Neither wanted love in their marriage. But you don’t always get what you want.
Sophia Stevens is tired of struggling to pay the rent and help her brother through college. After seven years on her own, she is no farther ahead than the day she walked out on her old life and started again. So when super-sexy Italian property developer Luca Castellioni proposes a marriage of convenience, she’s intrigued. Financial security and life in a beautiful Italian villa in exchange for attending a few business functions and typing some letters seems very convenient. Until she breaks the most definite term of their arrangement: she falls in love with her husband.
Luca Castellioni lives for his job restoring beautiful buildings to their former glory. When his business expansion plans are hampered by the need for an English-speaking secretary and a wife, he does what any efficient businessman would do and combines his requirements. But when his fascination with his wife distracts him from business, he wishes there was more marriage and not so much convenience in their agreement. Too bad his wife has reconstructed her own life, without him.
When their respective lives pull them in opposite directions, they must decide: will they continue to put their businesses first, or allow love to overcome the obstacles between them?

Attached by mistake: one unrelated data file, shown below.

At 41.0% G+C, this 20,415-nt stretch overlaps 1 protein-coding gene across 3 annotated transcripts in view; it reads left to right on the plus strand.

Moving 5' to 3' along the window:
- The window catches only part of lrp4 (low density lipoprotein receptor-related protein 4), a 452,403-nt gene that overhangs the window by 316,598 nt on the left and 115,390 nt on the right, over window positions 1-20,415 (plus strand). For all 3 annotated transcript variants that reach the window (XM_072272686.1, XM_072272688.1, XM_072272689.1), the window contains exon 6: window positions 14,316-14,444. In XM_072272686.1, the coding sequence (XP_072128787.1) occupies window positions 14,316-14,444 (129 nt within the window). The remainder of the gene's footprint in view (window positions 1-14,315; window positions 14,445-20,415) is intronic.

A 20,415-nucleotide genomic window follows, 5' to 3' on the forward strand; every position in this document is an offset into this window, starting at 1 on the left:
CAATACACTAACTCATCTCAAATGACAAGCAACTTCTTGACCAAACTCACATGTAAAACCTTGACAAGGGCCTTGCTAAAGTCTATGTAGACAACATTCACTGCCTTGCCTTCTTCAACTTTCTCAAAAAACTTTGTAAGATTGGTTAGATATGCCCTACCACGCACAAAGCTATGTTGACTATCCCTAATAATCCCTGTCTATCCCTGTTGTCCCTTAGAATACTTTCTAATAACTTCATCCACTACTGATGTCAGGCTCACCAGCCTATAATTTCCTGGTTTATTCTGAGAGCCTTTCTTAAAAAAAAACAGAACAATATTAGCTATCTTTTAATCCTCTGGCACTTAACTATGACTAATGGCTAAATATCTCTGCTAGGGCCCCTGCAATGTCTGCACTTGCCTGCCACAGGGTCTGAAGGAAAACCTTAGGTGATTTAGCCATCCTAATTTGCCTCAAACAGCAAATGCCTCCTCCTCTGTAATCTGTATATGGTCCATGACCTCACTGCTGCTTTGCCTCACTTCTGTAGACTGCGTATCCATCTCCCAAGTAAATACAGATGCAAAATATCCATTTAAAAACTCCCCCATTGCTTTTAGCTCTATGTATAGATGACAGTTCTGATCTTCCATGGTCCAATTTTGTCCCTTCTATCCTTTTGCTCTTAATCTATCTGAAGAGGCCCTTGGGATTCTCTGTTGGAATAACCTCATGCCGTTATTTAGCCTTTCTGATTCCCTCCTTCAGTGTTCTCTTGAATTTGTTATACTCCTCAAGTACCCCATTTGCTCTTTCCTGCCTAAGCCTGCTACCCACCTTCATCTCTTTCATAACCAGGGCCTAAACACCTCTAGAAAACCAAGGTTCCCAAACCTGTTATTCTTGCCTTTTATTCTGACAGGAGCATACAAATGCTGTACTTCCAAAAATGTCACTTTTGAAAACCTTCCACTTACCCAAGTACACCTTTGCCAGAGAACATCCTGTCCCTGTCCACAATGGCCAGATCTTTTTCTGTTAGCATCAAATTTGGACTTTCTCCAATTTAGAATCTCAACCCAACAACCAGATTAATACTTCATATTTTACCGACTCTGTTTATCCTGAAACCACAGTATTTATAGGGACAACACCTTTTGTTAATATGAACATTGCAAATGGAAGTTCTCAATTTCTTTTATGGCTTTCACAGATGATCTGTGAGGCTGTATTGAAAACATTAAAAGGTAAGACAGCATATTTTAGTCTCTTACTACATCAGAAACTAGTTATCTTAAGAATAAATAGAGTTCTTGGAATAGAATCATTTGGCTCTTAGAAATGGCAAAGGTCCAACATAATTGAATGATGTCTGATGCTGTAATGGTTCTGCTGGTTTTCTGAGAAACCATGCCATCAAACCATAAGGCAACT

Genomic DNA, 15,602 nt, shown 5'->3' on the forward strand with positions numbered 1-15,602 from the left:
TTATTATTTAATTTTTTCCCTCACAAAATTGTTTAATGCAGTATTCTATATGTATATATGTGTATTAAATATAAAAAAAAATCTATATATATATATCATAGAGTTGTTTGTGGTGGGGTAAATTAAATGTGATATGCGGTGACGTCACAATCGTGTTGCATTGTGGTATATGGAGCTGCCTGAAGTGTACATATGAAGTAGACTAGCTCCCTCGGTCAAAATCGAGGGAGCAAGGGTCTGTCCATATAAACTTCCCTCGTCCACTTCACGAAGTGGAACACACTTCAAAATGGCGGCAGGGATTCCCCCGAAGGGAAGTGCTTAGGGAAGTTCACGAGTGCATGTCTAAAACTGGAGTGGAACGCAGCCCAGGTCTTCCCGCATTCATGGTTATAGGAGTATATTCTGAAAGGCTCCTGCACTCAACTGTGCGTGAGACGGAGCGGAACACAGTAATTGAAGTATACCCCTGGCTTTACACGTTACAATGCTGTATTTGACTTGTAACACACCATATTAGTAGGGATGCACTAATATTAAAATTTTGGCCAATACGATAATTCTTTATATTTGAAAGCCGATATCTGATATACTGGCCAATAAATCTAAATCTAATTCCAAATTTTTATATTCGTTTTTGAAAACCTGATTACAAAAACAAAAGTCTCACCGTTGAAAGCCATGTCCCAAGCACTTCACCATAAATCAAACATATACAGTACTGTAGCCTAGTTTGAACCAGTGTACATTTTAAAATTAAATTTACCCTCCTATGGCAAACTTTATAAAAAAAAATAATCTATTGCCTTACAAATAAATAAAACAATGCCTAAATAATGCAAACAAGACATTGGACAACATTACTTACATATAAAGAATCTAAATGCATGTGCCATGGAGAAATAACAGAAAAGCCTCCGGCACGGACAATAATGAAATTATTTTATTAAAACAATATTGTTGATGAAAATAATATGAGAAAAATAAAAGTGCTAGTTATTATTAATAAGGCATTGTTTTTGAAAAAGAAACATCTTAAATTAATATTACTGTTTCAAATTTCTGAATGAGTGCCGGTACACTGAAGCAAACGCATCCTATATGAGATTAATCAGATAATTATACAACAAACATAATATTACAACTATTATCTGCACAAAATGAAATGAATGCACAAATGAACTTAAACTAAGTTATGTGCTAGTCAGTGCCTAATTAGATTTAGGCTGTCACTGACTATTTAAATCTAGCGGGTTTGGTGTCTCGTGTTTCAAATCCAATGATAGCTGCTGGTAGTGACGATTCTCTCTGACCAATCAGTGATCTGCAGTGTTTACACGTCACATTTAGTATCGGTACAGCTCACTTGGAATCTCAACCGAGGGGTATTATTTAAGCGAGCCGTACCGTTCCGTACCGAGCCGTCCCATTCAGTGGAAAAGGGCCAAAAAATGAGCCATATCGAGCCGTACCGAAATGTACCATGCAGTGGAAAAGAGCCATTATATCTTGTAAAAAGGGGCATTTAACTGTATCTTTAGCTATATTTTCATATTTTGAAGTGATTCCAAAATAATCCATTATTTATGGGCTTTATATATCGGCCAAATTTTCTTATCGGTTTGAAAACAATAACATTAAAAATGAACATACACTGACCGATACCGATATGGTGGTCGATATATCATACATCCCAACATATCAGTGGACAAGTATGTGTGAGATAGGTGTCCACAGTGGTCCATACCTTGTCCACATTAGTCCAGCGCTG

Reviewed By: Laura
Why I Read this Book: A hot Italian man proposes marriage for hire to a broken-spirited young woman. What’s not to be intrigued by? Honestly I just wanted to see how it would be pulled off and why/how they would actually fall in love.
What I Liked: I liked the setting and the household help. Italy is gorgeous & the homes described are what I always picture when I think of that country. The household help were pretty quiet, but they were entertaining nonetheless. Sophia’s insistence on completing her education and starting her own business won her some points in my character column.
What I Didn’t Like: There was too much going on! And it wasn’t all present-time action. There was A LOT of backstory to Sophia that just gets dumped out at seemingly “appropriate” times throughout the book. It felt like the author was trying to make Sophia very damaged without any real preemptive work to show her dealing with her issues until she’s suddenly spilling her guts. There were also extraneous storylines that got picked up and dropped as the mood struck, so in the end they felt useless.
Overall Impression: This just wasn’t a very well planned book. I felt like a few of the extraneous plotlines could have been dropped in order for a better build-up/explanation of Sophia’s experiences/history to be presented. That would have gone a long way to making her more relatable and less “poor pitiful me”.